Digestive Diseases and Sciences

, Volume 64, Issue 6, pp 1535–1547 | Cite as

4-Phenylbutyric Acid Attenuates Endoplasmic Reticulum Stress-Mediated Intestinal Epithelial Cell Apoptosis in Rats with Severe Acute Pancreatitis

  • Yun-dong You
  • Wen-hong Deng
  • Wen-yi Guo
  • Liang Zhao
  • Fang-chao Mei
  • Yu-pu Hong
  • Yu Zhou
  • Jia Yu
  • Sheng Xu
  • Wei-xing WangEmail author
Original Article



The present study aimed to determine whether intestinal epithelial cell (IECs) apoptosis could be induced by endoplasmic reticulum stress (ERS) in severe acute pancreatitis (SAP), and the role of chemical chaperone 4-phenylbutyric acid (4-PBA) in SAP-associated intestinal barrier injury.


Twenty-four male Sprague Dawley rats were randomly divided into three groups: the sham operation group, the SAP group, and the SAP model plus 4-PBA treatment group (4-PBA group). A rat model of SAP was induced by retrograde injection of 5% sodium taurocholate (STC) into the biliopancreatic duct; in the 4-PBA group, 4-PBA was injected intraperitoneally at a dose of 50 mg/kg body weight for 3 days before modeling.


The results indicated that 4-PBA attenuated the following: (1) pancreas and intestinal pathological injuries, (2) serum TNF-α, IL-1β, and IL-6, (3) serum DAO level, serum endotoxin level, (4) the apoptosis of IECs, (5) ER stress markers (caspase-12, CHOP, GRP78, PERK, IRE1α, ATF6) and caspase-3 expression in intestinal. However, the serum AMY, LIPA levels, and the expression of caspase-9, caspase-8 were just slightly decreased.


ERS may be considered a predominant pathway, which is involved in the apoptosis of IECs during SAP. Furthermore, 4-PBA protects IECs against apoptosis in STC-induced SAP by attenuating the severity of ERS.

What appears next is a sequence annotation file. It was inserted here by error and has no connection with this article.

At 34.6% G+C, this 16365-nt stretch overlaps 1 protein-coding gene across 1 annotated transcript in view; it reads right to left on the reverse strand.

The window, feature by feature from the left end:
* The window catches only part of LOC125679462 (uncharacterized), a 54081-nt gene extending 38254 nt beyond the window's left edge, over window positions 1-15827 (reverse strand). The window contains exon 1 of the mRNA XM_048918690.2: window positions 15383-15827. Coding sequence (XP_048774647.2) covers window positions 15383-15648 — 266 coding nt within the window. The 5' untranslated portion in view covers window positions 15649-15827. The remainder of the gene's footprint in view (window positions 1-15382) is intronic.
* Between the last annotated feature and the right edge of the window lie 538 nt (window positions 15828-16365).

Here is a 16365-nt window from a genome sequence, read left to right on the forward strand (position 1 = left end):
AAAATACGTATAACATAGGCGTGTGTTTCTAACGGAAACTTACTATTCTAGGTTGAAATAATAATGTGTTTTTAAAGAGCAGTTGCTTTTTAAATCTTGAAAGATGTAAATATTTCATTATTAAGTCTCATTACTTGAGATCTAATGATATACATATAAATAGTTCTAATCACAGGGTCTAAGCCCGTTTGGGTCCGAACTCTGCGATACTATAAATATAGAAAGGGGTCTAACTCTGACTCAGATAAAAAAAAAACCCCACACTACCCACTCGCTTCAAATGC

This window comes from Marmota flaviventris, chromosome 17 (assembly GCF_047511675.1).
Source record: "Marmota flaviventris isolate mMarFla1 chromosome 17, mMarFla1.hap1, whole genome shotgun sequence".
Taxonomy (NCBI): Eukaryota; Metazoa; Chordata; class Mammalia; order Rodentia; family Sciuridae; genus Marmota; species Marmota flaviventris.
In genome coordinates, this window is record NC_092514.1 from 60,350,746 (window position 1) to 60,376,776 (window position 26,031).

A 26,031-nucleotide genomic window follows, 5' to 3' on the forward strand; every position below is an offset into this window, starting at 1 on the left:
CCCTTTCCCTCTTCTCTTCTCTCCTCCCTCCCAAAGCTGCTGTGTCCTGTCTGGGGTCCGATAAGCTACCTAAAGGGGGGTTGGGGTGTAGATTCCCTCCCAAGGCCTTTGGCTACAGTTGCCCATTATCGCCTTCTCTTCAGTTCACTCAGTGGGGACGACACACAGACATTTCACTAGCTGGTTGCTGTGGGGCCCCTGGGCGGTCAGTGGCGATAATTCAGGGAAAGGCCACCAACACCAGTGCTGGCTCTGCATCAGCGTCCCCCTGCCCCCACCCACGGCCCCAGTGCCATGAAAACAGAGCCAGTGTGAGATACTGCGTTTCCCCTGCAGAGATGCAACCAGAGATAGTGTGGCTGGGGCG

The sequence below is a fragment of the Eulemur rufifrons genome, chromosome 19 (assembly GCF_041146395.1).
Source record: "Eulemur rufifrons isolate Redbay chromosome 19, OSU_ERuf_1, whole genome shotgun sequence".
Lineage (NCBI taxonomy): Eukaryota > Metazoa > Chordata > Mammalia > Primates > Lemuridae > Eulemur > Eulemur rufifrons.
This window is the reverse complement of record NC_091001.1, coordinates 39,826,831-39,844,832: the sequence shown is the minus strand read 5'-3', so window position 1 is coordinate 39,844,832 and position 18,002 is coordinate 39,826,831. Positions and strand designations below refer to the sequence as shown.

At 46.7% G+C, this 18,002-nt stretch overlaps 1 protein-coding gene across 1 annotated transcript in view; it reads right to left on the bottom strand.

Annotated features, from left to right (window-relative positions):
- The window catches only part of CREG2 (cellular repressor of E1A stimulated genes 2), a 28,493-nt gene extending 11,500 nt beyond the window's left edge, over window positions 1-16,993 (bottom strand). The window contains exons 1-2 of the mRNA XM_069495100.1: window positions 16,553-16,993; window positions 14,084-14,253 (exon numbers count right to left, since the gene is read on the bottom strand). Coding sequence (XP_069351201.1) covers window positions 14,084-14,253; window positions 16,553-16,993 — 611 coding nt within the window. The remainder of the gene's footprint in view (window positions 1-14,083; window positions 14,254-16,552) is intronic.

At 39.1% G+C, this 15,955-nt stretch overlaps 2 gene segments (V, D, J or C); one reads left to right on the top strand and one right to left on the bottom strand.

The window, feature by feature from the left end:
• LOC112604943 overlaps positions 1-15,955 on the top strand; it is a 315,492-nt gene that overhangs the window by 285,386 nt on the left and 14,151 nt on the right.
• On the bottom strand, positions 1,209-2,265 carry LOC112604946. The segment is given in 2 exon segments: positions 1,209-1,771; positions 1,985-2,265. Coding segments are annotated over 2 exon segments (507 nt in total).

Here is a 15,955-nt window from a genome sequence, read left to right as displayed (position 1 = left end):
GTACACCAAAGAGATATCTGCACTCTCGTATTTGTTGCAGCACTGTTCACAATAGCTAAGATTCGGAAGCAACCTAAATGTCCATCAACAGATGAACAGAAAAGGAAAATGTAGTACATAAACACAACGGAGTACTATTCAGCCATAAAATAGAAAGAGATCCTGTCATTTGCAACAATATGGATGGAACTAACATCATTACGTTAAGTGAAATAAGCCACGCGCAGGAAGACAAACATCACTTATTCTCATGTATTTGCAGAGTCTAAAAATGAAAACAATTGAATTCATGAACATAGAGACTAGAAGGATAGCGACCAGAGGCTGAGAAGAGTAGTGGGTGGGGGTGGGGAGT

Severe acute pancreatitis Intestinal epithelium 4-Phenylbutyric acid Apoptosis Endoplasmic reticulum stress 



This study was supported by National Natural Science Foundation of China (Nos. 81370562, 81360081), the National Natural Science Foundation Youth Project (Grant No. 81500488), and the Independent Research Project of Wuhan University (No. 2042017kf0141).

Compliance with ethical standards

Conflict of interest

All authors declare that they have no conflict of interest.


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© Springer Science+Business Media, LLC, part of Springer Nature 2019

Authors and Affiliations

  1. 1.Department of General SurgeryRenmin Hospital of Wuhan UniversityWuhanChina
  2. 2.Key Laboratory of Hubei Province for Digestive System DiseaseWuhanChina
  3. 3.Central LaboratoryRenmin Hospital of Wuhan UniversityWuhanChina

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